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The Costa Rican ForestsMaster Gardener Scoop – March 16, 2016

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The Costa Rican Forests

Dr. Jeanette M. Endres, Master Gardener

Recently, I visited Costa Rica and experienced one of the most fantastic places on earth that displays immense biodiversity. I had the opportunity to take a guided tour of the rainforest and was surprised to learn that there are actually three types of rainforest.  The guide pointed out that although the tropical rain forest is the one that most tourists want to visit, we should consider that the cloud forest and tropical dry forest are additional types of rainforest. We were told it was the dry season until May.  However, the day we visited the tropical rainforest, it rained and rained but only in the rainforest. It did not rain anywhere else. We were told that an annual rainfall of at least 100 inches per year in the rainforest was likely.   

The rainforest we visited was in the southwest part of Costa Rica. We observed tall trees and looping vines which are called lianas. Temperatures were warm, hovering around 90 degrees with high humidity. We were informed that scientists have estimated that more than half of the entire world's plant and animal species live in rainforests and that seventy percent of the plants in the rainforests are trees. We observed that many of the trees have straight trunks that don't branch out.  This is because there is no need for the trees to grow branches below the canopy where there is little light.

Our guide told us that there are four distinct layers of trees in a rainforest. There are emergent trees which are spaced wide apart with umbrella-shaped canopies. The upper canopy allows some light to filter through at the top of this layer.  Due to this light, this is where most of the rainforest animals make their homes. The lower canopy or understory is comprised of the trunks that come from the canopy trees. Trees seldom grow over twelve feet high here due to the lack of light. There is little air movement, and the humidity is very high. A few forest animals make their home in this layer, but the forest floor is completely shaded so few plants or animals can survive there.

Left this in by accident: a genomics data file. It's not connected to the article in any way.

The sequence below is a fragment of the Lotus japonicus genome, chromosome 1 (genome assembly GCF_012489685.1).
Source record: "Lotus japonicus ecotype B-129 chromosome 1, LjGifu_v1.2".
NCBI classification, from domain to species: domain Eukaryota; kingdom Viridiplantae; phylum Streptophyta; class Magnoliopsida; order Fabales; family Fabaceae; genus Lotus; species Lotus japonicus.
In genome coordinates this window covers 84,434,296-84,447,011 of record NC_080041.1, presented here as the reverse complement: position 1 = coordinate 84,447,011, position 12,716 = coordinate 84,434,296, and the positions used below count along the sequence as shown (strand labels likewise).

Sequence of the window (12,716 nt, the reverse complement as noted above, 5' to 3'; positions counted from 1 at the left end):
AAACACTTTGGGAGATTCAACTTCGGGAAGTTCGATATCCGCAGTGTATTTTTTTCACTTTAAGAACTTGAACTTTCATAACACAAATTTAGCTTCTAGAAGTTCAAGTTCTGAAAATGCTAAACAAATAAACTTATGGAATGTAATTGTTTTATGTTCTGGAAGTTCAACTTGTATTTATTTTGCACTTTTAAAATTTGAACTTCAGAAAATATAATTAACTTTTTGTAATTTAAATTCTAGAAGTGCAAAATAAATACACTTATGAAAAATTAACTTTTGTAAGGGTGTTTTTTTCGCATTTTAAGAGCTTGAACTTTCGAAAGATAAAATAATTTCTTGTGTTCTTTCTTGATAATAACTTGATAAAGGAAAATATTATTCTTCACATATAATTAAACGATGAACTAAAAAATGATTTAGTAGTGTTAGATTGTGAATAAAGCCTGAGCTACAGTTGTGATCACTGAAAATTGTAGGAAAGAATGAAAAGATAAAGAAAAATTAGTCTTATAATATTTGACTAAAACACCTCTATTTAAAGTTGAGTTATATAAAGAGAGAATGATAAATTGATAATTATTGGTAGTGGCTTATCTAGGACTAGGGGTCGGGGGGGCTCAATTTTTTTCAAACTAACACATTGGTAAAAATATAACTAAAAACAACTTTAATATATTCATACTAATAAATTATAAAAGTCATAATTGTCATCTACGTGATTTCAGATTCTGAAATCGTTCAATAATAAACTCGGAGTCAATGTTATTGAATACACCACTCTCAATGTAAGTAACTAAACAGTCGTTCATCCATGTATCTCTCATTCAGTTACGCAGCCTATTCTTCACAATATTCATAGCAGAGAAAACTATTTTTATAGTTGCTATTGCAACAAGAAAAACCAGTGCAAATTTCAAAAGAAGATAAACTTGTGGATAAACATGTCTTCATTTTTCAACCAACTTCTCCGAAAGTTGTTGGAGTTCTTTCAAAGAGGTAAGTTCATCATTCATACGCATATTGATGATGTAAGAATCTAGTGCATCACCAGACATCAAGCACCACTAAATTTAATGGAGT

We observed a cloud forest from a distance while traveling with our tour group. The fog was hovering over the high slopes of the mountains. According to our guide, the cloud forest is characterized by a continuous low-level cloud cover which is usually at the upper canopy level above the tree line.  The cloud forest covers the higher slopes of volcanoes and mountains across Costa Rica. The sun has a hard time breaking through this thick veil of clouds, causing a slower rate of evaporation, and thus provides the plants with life-giving moisture.  

The guide showed examples of what are called epiphyte plants.  Epiphytes are plants such as lichens, orchids, and bromeliads that grow on other plants or trees non-parasitically. They live by collecting their moisture and nutrients from the air, rain and debris that surround them.

We visited the tropical dry forests during the dry period.  We had no rain during our entire 14-day stay in Costa Rica, despite the fact that it had rained during our rainforest tour.  We could drive through part of a tropical dry forest since some of the land has been claimed for grazing. Due to the lack of rainfall, there are near drought conditions in this area.  Since the undergrowth is so dense and tangled due to light penetration, a variety of plants that love these conditions tend to thrive.  The trees also have thicker bark and deeper roots to help them withstand these conditions.